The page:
Sen. Thayer asked Mr. Leep about his concerns regarding the promotion of wines outside of Kentucky. Mr. Leep stated that he was enthusiastic about the opportunity. He explained that wine cannot be shipped to a buyer outside of the state that does not make the purchase at the vendor's location in state. You cannot purchase wines off the Internet or from a brochure. Kentucky should focus on increasing production and distribution rather than focusing on wine production as a form of tourism.
Sen. Boswell commented that another ingredient for success is the cohesion in the industry and the organization. It is necessary to receive comment from the Department of Agriculture regarding promotional opportunities and the direction the industry should proceed.
Mr. Dennis Walters, a member of NKGGA, spoke. Mr. Walters explained that his family has a grape farm in a county that has experienced rapid economic growth and development. The value of his farm has increased as a result of grape production and increasing the farm's value is the number one goal. Mr. Walters added that the expansion of the production and marketing is proceeding prudently. Regarding the Council, Mr. Walters stated that it is necessary to have representation. We need to get funding to those who are capable of growing their enterprise.
Rep. McKee thanked the speakers. Then, Mr. Keith Rogers and Mr. Mac Stone, with the Governor's Office of Agricultural Policy and the Kentucky Department of Agriculture, spoke next.
Mr. Rogers drew the committee members attention to a document that contained the projects that have received funding from the Agricultural Development Board (ADB) for expansion of grape production. There have been equally as many projects approved as disapproved. Mr. Rogers then noted that there is not funding available for grape production in 2005. The ADB studied the market and production of grapes and determined that to offer funding to the farmers, the funds must be spent on increasing local production. The ADB wanted to increase local production for the making of Kentucky wines but there has consistently been an imbalance between production and demand for grapes that needs to be remedied.
Mr. Mac Stone, Kentucky Department of Agriculture, described two new positions created at the University of Kentucky: viticulturalist and eneologist. These two people were hired to aid and support Kentucky's fledgling grape and wine industry. Then Mr. Stone described the Council and how the members on the Council are selected. There are several issues facing the Council at present such as the rotation of the chair and the appointing of new members. Mr. Stone explained that in the beginning the Council was not functioning properly, but with KDA leadership, the Council is functioning much better. Then, Mr. Stone described some of the Council's recommendations for amending the statutes establishing the Council. Those recommendations include: (1) establishing a rotation for the chairs, (2) increasing representation on the Council, and (3) revising the alcohol beverage control (ABC) guidelines.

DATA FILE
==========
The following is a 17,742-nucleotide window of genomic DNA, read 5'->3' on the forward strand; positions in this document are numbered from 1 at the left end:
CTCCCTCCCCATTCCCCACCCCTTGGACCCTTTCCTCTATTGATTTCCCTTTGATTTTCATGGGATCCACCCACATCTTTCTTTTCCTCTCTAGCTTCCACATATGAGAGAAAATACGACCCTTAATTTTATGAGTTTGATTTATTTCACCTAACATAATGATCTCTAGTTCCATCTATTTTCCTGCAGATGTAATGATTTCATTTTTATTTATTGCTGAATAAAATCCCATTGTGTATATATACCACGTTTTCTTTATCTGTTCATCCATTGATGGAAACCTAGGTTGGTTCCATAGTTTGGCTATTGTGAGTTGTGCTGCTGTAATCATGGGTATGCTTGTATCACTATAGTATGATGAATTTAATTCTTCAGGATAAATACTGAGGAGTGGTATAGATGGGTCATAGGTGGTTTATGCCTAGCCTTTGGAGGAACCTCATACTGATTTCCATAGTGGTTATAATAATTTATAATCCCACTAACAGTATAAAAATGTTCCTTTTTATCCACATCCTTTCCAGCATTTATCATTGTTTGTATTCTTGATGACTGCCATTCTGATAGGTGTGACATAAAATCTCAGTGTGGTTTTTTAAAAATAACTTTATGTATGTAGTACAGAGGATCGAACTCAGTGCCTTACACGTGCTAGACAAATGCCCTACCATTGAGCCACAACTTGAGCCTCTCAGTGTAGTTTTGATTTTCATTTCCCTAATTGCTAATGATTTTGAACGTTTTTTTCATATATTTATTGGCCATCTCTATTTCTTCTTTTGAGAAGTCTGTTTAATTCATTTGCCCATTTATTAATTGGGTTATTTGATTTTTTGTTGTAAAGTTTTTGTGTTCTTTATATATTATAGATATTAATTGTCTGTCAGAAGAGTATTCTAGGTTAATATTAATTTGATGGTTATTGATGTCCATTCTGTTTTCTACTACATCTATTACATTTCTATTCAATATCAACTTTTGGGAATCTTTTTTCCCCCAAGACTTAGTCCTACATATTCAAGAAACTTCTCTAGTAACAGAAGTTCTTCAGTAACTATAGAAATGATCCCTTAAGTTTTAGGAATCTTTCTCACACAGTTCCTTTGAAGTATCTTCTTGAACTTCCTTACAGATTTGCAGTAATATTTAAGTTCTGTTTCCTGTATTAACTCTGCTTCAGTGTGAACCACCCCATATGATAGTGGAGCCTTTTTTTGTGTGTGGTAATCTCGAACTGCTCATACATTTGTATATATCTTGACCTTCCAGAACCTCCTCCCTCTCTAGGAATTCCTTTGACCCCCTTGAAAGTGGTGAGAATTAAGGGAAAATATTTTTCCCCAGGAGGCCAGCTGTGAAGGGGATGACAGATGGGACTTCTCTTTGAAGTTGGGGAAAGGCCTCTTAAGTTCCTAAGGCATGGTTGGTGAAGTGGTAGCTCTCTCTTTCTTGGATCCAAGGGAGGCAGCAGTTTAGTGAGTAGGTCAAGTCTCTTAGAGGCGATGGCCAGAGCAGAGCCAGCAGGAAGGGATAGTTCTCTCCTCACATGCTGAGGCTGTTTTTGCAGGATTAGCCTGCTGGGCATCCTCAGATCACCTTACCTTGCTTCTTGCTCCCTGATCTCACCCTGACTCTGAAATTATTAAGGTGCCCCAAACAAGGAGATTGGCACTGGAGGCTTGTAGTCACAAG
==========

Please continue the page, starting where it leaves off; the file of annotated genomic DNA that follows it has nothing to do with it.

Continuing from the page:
Sen. Boswell asked if the Council would seek changes to the authorizing statutes. Mr. Stone indicated yes.
Sen. Kelly asked about the GOAP funding being used to fund two positions at the University of Kentucky. He stated that ADB funds were not envisioned to fund higher education and that the universities need to fund positions in their Department of Agriculture using their own funding base. If grape production is important, then UK should examine its hiring so that it continues to serve the agricultural needs of Kentucky.
Rep. Comer asked about the relationship between KDA and the Council. Mr. Stone explained that KDA offers personnel for administration of the Council. KDA also administers the Council's funds and the Commissioner of KDA is a member of the Council. Rep. Comer then stated that KDA needs to develop a strategic plan to identify products and their markets such a plan could be developed for grape and wine production.
Rep. McKee noted that several important questions have been asked and the Council should make a report to the committee in the future. Mr. Stone stated that KDA would be available when needed to answer any questions.
Sen. Boswell then returned to the discussion of the university's role in the development of grape and wine production. Concerning their role and the use of the ADB funds, how is accountability measured? Mr. Rogers stated the University of Kentucky will make reports to the ADB. There are compliance measures contained in the funding of those positions.
Then, Rep. McKee invited Mr. Tim Turney, Kentucky Department of Agriculture, Office of the State Veterinarian to provide an update on the animal identification and tracking program. This program continues to be a top priority of the Office of the State Veterinarian, Mr. Turney explained.
Then, Mr. Turney provided a description of the experiences in developing the animal identification and tracking program. The goal is a 24-hour trace back system so that KDA can identify a sick animal and all the places that animal has traveled. It is a way to identify the scope of contamination to prevent the spread of disease. It is particularly important given the international concerns with mad cow disease. Confidence and security in the system is important to protect the producers and the public. It is also a key component of the "homeland security."
Then, Mr. Turney explained that currently the program is voluntary, but there would be a need to make participation obligatory. In 2006, participation should be obligatory because the KDA required a 42% participation rate. The KDA may ask the General Assembly for assistance with this matter. If KDA does not achieve this participation rate in Phase I of the program, then the funds for continuing the program will terminate.
Rep. McKee invited members to ask questions. There were no questions and the meeting adjourned.